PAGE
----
The progress in the fields related to Artificial Intelligence has been enormous in the last 40 years. If already in 1997 the computer Deep Blue beat the world chess champion Garry Kasparov, today we can observe several robots and computers passing the Turing test (and trick you into believing you are having a conversation with another human being) or being able to simulate cognitive capacities such as memory, decision-making and categorization tasks.  

Still, it is philosophically interesting to wonder if what is observed in machines is intelligence at all. A more humanistic perspective, for example, might suggest that in the end, we are just focusing on objects that are nothing more than human cultural artifacts built on social norms to facilitate our everyday life. To respond to this question, we must achieve a good definition of cognition and intelligence. In this seminar, we will be focusing exactly on these questions and ultimately on the differences between artificial and human intelligence. The book we are going to read is “What Computers Still Can’t do: A Critique of Artificial Reason” by Hubert Dreyfus (1992). Starting from a phenomenological perspective (in particular Heidegger and Merleau-Ponty), Dreyfus criticizes the optimism typical of philosophers that consider biological minds and computers alike. Dreyfus will provide philosophical arguments to demonstrate that cognition is not a matter of information processing and computations such as in a game of chess. In contrast, he will lay the seed for a more embodied and know-how understanding of intelligence that is crucial for contemporary embodied and enactive approaches in philosophy of mind.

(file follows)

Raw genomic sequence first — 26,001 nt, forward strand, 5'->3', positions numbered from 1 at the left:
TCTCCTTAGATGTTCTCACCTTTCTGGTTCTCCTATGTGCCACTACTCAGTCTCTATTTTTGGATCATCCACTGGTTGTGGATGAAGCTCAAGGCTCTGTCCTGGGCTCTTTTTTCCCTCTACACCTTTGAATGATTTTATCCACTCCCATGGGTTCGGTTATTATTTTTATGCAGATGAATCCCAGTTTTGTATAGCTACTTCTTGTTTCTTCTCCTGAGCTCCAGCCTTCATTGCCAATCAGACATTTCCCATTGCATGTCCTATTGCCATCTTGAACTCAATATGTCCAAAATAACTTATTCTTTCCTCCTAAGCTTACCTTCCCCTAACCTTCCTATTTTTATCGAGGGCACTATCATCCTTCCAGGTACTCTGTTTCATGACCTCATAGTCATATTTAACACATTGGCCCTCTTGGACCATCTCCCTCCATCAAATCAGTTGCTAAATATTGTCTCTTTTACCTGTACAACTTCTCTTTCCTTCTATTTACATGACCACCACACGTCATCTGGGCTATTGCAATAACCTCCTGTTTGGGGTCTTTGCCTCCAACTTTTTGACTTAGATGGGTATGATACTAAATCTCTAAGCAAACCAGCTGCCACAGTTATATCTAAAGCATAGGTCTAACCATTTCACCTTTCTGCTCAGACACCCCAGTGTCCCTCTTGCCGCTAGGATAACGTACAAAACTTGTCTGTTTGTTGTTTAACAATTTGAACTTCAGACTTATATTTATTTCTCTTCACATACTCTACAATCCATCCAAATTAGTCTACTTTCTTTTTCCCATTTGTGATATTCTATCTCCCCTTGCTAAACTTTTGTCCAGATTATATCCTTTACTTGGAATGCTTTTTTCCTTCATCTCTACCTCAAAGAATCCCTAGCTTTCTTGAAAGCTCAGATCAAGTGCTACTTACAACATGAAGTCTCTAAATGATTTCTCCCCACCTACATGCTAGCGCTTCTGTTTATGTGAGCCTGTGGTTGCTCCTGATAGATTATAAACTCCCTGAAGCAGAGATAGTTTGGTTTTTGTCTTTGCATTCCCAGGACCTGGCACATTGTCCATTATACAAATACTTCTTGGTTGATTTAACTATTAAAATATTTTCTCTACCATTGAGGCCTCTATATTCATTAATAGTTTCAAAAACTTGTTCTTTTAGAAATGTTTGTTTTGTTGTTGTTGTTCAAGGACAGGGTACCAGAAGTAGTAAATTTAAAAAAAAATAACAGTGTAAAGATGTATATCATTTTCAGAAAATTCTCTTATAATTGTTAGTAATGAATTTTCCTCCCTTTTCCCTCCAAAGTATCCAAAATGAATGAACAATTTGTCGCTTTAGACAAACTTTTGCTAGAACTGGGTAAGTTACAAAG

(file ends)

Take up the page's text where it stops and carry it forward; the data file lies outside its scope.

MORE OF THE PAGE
The seminar will be in English in order to prepare students for the International debate and the material will be provided by the lecturer. International students and from non-philosophical disciplines are also welcome.